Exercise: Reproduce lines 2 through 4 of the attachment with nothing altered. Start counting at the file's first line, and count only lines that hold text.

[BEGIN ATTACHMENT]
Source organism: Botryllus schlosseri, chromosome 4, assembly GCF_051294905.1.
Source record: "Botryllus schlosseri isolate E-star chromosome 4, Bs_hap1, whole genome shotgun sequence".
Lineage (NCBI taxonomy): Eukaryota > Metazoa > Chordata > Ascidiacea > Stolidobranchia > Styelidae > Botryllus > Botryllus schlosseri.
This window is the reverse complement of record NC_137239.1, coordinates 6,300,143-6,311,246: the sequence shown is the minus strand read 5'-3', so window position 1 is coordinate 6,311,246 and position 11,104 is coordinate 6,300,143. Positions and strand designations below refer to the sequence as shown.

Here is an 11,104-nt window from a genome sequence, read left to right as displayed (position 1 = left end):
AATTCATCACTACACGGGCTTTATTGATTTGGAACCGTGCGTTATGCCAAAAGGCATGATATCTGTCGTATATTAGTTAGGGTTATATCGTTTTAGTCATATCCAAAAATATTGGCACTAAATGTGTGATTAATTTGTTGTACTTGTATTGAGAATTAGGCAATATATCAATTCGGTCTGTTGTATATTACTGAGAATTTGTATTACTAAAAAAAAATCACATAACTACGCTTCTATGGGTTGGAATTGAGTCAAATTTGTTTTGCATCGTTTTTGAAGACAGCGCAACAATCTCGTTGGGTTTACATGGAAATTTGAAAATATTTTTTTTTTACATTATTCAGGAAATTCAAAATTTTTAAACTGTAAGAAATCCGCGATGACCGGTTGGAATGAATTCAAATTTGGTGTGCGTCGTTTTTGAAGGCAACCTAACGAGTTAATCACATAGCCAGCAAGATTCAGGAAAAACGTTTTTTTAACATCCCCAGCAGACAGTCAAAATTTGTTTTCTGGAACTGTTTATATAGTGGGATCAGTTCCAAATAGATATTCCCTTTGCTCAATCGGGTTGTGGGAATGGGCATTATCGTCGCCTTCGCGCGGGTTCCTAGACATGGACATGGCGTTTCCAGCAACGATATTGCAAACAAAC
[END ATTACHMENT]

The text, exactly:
Source record: "Botryllus schlosseri isolate E-star chromosome 4, Bs_hap1, whole genome shotgun sequence".
Lineage (NCBI taxonomy): Eukaryota > Metazoa > Chordata > Ascidiacea > Stolidobranchia > Styelidae > Botryllus > Botryllus schlosseri.
This window is the reverse complement of record NC_137239.1, coordinates 6,300,143-6,311,246: the sequence shown is the minus strand read 5'-3', so window position 1 is coordinate 6,311,246 and position 11,104 is coordinate 6,300,143. Positions and strand designations below refer to the sequence as shown.